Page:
MobileGo has advised that critics who make outrageous claims against the company are at risk of facing legal actions.
A user posted a snapshot of a message that came from MobileGo’s CEO Sergey Sholom on the company’s official telegram channel which outlined that an initial coin offering (ICO) issuer was looking to sue investors with their own money if they were to be outspoken regarding any criticisms to the project.
— Ciaran Murray ⚡️🤦♂️ (@C1aranMurray) August 17, 2018
Sholom cautioned users that – owing to the fact that there has been a lot of talk about “investor money” – there would be legal ramifications against the critical parties should there be any “malicious rumors and false claims“.
Some users on Twitter are taking to ridicule the company by suggesting that MobileGo’s potentially imaginary lawyers would not be happy with Sholom’s message, while others are pointing to the assumption that the project is a downright scam.
Sholom, on the other hand, has admitted to making mistakes in the business but said that he would not stop investing in the project despite any mistakes he has made in the past. He also offered that the “best method to avoid losing time” in dealing with the criticism would be either a simple conversation with the company lawyers or a lawsuit and court hearing.
Towards the end of July, a cryptocurrency and blockchain consultant Samad Sajanlal released a post on MobileGo after having done some work on the project with the team. He noted that he was not an employee, and was speaking as a third party before launching into several concerns he has regarding the project.
In his post, Sajanlal tells that towards the end of 2016, Sholom and his brother, Maxim, approached GameCredits – a cryptocurrency wallet focused on gamers – with the promise that they could attract thousands of new users in less than a year’s time as well as be able to deliver an online gaming store. Sajanlal blatantly stated that, in the middle of 2018, “none of these promises have been fulfilled.”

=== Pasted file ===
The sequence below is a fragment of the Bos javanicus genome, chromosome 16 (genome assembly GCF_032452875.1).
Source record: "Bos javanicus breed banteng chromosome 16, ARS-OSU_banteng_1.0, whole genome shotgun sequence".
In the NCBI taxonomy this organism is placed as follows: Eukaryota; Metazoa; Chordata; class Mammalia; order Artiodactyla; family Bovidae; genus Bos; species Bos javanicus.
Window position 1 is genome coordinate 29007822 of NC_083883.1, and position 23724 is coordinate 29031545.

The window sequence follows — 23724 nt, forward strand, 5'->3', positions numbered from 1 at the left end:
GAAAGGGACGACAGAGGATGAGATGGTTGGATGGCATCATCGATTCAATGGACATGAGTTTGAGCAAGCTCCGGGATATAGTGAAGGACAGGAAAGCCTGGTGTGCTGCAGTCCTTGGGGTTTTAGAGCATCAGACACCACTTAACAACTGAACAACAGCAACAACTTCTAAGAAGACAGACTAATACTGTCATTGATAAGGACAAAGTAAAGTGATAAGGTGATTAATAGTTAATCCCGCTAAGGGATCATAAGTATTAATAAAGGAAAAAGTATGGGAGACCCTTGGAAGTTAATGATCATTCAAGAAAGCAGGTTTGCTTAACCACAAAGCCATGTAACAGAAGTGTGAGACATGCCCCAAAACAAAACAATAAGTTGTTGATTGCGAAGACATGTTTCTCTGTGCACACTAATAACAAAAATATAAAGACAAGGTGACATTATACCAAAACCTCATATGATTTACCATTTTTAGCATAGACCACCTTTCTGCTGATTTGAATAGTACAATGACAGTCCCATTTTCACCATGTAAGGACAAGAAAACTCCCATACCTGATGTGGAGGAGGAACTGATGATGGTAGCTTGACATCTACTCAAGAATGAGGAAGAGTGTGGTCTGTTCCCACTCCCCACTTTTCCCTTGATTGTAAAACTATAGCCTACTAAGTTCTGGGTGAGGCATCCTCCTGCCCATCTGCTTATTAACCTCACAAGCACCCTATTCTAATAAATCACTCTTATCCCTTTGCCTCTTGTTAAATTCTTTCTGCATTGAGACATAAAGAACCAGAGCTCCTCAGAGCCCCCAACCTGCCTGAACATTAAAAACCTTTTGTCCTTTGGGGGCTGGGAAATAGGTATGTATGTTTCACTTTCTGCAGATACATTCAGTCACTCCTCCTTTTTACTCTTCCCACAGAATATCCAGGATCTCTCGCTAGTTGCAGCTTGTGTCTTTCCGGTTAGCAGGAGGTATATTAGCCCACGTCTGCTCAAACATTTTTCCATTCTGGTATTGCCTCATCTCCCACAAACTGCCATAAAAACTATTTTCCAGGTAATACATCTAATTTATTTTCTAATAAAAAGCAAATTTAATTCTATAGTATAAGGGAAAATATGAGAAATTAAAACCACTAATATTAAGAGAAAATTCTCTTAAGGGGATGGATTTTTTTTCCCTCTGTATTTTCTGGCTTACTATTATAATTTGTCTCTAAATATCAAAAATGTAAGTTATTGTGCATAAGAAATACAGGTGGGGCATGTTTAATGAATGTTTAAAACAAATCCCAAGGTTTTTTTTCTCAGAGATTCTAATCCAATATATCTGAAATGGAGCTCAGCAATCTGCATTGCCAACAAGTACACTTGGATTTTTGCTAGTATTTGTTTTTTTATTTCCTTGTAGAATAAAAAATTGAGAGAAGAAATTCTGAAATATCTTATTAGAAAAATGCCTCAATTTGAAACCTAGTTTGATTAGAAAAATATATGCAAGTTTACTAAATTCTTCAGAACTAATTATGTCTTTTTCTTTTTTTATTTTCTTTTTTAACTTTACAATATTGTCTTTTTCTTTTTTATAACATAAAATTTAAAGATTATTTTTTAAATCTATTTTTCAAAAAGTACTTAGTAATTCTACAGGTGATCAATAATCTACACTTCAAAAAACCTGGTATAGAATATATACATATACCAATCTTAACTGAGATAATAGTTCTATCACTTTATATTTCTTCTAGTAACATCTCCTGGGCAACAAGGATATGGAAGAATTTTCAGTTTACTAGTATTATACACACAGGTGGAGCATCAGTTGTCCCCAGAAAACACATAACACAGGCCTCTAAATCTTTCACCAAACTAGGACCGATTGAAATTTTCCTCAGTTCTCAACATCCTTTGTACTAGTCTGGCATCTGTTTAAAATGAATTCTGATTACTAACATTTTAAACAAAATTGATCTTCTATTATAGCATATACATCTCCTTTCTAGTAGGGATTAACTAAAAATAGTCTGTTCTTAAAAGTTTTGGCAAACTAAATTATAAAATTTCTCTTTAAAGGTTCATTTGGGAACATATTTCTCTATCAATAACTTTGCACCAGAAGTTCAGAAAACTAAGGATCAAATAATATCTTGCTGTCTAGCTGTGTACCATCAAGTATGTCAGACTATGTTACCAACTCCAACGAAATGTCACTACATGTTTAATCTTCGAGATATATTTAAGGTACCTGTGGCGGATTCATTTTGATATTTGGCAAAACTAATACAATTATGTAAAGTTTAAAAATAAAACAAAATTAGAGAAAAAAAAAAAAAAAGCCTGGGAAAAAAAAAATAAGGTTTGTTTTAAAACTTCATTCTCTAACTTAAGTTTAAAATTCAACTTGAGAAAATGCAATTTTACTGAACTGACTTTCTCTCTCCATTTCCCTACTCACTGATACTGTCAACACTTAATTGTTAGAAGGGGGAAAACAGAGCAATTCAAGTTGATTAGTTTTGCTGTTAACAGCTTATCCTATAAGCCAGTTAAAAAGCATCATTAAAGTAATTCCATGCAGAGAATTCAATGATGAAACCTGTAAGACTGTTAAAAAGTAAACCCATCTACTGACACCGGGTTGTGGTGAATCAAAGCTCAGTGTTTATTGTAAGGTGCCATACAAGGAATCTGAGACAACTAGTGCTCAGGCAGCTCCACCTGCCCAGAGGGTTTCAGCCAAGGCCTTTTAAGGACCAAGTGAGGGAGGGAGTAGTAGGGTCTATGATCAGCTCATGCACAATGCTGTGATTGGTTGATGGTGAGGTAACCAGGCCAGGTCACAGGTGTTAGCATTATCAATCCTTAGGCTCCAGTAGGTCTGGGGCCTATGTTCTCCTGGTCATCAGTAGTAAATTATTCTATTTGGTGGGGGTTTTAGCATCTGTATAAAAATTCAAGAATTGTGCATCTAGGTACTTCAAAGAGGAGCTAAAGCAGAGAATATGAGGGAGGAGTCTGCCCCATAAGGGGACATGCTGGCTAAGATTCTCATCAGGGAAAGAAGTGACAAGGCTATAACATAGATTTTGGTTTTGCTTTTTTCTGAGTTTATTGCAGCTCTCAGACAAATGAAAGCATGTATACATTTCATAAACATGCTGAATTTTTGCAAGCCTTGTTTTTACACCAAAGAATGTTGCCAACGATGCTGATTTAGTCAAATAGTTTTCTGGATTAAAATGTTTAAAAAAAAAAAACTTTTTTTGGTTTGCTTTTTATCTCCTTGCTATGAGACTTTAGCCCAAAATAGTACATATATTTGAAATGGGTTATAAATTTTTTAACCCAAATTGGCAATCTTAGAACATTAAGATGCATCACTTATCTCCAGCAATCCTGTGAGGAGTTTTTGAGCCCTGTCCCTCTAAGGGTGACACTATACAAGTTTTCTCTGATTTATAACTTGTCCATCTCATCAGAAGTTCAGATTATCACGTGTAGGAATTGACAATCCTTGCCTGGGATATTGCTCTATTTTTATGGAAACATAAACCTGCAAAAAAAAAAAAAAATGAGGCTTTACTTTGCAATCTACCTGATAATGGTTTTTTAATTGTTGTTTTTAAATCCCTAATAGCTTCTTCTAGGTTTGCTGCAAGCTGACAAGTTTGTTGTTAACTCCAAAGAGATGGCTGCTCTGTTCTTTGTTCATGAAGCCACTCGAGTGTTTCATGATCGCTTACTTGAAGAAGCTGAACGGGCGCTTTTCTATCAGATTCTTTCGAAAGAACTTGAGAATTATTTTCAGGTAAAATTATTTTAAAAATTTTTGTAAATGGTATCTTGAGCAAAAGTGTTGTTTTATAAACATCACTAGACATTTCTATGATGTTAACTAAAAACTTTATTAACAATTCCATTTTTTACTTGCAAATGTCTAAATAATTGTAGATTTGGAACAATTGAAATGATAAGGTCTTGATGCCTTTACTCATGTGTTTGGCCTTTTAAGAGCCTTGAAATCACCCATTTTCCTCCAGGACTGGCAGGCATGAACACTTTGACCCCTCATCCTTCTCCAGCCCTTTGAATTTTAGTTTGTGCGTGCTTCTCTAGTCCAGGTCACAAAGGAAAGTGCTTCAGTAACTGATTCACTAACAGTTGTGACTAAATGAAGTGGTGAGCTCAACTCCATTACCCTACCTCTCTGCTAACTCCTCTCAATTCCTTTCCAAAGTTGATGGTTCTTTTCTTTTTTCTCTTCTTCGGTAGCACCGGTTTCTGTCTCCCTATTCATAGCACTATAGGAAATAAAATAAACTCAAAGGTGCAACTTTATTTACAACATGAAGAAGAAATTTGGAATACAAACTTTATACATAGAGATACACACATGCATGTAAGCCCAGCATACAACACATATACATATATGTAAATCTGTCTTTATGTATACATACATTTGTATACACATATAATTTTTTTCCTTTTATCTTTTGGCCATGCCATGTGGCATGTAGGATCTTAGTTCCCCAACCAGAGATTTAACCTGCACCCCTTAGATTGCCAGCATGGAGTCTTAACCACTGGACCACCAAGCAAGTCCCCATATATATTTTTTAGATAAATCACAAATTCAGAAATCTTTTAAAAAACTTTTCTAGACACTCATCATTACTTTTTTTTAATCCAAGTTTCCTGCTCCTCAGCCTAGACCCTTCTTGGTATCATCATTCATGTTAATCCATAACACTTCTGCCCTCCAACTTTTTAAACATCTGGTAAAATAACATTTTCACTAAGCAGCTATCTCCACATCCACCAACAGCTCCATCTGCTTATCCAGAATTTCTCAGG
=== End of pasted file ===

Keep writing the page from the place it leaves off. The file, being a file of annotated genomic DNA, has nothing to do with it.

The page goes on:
Sajanlal’s account continues to explain that the brothers decided in 2017 to launch the MobileGo ICO, with the intention that the token would be complementary to the GameCredits coin. Sajanlal said:
“The promises made above were outlined in the MGO whitepaper, which has seen several revisions since its original publication (without informing investors that new changes were made! That’s a red flag.) yet still shows the original vision intact on the document.”
Jack Kuveke, who claims to be one of the first ten GameCredit members, stated on Reddit that Sholom brothers stepped in to take over the CEO and product director/financial director roles in the company. Kuveke said that the brothers could see that their projects would not be ready to hit the marketplace in the fall of 2017 and so they decided to release GNation as a gaming brand in order to team up cryptocurrency companies with non-crypto companies. He further said that several developers in April of this year had grievances with the chief operating officer at the time, as he was not fully focused on the project and was entertaining other side projects. Owing to this, the brothers spent more time at the company offices, and it became evident that the direction that they could see the company going was different to the one they were telling the developers.
According to Sajanlal, when he had entered the meeting room to sign a non-disclosure agreement he had not realized how little he had known about what was happening in the company. In his words, “it was bad.”
“It is crystal clear what I noticed the day before is exactly what is occurring — The Sholoms are looking to fire all the developers and use them as a scapegoat for the failure of MGO and GAME to sustain price levels. It’s sad to see a company that raised so much and made such glorious promises hit the dirt like this, but at least there’s still a slim chance of recovery for investors to get funds back through the proper channels. While I’m not a lawyer, it does seem like there’s a pretty solid case here against GNation, Sergey Sholom, and Maxim Sholom.”
While it is unclear whether Sholom was referring to Sajanlal regarding the “malicious rumors”, it does seem as though MobileGo will see its fair share of court cases if his warning against criticism is to be upheld.